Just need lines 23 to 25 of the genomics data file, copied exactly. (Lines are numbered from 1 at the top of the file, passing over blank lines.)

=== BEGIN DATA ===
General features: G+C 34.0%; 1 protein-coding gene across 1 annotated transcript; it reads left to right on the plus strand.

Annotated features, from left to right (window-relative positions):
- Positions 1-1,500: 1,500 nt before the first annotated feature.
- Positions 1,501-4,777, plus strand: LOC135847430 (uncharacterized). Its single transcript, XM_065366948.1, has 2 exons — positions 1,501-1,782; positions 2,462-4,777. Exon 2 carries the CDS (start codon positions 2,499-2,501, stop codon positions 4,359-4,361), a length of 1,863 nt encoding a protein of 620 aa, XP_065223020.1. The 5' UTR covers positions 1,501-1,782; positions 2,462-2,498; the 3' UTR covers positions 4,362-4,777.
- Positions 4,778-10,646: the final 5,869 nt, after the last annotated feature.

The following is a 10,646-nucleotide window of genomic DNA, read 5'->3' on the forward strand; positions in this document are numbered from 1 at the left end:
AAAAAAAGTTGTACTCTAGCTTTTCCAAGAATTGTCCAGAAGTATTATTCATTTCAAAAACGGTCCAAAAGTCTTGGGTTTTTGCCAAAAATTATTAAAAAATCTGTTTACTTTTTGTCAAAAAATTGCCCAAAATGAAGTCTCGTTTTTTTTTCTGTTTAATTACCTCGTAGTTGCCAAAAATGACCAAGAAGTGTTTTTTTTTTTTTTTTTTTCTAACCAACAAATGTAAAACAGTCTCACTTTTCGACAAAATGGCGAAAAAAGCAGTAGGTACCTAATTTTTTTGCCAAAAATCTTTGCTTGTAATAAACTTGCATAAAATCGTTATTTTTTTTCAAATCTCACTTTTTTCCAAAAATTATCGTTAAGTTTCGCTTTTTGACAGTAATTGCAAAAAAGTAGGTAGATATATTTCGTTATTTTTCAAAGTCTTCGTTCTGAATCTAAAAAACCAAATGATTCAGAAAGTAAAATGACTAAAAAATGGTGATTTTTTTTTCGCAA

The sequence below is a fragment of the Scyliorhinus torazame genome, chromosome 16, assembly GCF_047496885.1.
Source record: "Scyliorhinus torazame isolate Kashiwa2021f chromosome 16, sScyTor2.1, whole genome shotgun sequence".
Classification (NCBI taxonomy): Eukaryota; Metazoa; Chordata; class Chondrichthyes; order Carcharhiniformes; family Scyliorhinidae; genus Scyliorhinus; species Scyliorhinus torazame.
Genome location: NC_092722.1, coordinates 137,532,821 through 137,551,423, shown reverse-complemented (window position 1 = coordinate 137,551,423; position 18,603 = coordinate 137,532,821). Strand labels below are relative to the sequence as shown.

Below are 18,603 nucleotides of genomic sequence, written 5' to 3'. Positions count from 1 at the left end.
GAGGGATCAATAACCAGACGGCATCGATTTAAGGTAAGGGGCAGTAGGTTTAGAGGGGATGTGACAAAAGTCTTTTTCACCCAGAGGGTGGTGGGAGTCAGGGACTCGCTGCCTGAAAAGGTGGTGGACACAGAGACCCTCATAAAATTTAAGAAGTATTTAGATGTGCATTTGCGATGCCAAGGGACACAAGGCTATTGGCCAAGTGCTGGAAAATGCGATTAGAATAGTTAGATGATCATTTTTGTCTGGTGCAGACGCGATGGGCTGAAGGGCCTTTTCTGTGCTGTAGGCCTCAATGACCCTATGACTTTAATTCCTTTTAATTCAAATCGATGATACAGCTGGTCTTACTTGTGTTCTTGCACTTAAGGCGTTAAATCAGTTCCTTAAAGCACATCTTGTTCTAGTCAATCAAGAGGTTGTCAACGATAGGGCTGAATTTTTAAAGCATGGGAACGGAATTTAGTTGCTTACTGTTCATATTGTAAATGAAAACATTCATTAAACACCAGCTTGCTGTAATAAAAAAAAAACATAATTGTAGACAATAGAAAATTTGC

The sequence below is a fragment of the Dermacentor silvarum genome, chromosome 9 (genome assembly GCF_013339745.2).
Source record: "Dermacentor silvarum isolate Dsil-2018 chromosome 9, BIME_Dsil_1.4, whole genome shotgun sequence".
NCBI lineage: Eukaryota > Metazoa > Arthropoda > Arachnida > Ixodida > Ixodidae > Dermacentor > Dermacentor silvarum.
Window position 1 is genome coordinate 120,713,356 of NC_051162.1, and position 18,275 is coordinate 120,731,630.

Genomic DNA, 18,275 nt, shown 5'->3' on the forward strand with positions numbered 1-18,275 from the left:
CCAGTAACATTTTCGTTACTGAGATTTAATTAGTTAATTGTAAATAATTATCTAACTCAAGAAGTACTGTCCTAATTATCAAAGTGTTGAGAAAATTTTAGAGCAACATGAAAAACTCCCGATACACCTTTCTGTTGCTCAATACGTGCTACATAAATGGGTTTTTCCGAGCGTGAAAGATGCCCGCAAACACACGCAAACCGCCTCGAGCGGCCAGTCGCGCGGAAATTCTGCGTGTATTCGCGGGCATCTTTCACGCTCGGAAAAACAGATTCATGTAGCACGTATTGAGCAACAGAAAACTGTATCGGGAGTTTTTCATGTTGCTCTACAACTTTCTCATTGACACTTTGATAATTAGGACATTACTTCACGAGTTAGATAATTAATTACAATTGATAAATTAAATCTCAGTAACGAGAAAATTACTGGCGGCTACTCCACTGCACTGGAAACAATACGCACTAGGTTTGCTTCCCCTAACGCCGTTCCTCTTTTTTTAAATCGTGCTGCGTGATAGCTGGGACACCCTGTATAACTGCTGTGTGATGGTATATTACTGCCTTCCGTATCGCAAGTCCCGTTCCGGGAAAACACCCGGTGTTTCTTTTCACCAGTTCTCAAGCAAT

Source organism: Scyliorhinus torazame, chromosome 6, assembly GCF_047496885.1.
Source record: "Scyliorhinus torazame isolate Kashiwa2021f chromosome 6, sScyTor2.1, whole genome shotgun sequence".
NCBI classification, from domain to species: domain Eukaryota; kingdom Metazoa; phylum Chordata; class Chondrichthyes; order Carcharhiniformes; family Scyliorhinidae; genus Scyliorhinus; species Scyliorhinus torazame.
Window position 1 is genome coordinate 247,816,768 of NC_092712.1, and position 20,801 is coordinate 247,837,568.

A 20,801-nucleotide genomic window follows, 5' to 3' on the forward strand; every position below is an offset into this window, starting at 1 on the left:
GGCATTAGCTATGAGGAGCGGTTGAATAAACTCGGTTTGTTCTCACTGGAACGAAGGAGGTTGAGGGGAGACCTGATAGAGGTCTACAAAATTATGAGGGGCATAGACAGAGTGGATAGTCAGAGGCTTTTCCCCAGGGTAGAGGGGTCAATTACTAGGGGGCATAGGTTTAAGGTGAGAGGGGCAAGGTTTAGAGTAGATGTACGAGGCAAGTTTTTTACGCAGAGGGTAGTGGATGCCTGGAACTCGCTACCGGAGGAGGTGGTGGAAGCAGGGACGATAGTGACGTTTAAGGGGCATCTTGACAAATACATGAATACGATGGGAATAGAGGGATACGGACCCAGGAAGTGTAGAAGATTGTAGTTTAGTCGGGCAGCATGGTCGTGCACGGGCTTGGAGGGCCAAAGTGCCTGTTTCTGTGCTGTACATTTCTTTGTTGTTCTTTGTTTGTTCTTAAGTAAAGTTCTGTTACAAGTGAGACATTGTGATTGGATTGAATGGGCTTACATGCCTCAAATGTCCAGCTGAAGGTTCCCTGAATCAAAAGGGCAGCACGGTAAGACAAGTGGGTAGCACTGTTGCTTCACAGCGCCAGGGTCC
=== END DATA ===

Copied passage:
Window position 1 is genome coordinate 247,816,768 of NC_092712.1, and position 20,801 is coordinate 247,837,568.

A 20,801-nucleotide genomic window follows, 5' to 3' on the forward strand; every position below is an offset into this window, starting at 1 on the left:
GGCATTAGCTATGAGGAGCGGTTGAATAAACTCGGTTTGTTCTCACTGGAACGAAGGAGGTTGAGGGGAGACCTGATAGAGGTCTACAAAATTATGAGGGGCATAGACAGAGTGGATAGTCAGAGGCTTTTCCCCAGGGTAGAGGGGTCAATTACTAGGGGGCATAGGTTTAAGGTGAGAGGGGCAAGGTTTAGAGTAGATGTACGAGGCAAGTTTTTTACGCAGAGGGTAGTGGATGCCTGGAACTCGCTACCGGAGGAGGTGGTGGAAGCAGGGACGATAGTGACGTTTAAGGGGCATCTTGACAAATACATGAATACGATGGGAATAGAGGGATACGGACCCAGGAAGTGTAGAAGATTGTAGTTTAGTCGGGCAGCATGGTCGTGCACGGGCTTGGAGGGCCAAAGTGCCTGTTTCTGTGCTGTACATTTCTTTGTTGTTCTTTGTTTGTTCTTAAGTAAAGTTCTGTTACAAGTGAGACATTGTGATTGGATTGAATGGGCTTACATGCCTCAAATGTCCAGCTGAAGGTTCCCTGAATCAAAAGGGCAGCACGGTAAGACAAGTGGGTAGCACTGTTGCTTCACAGCGCCAGGGTCC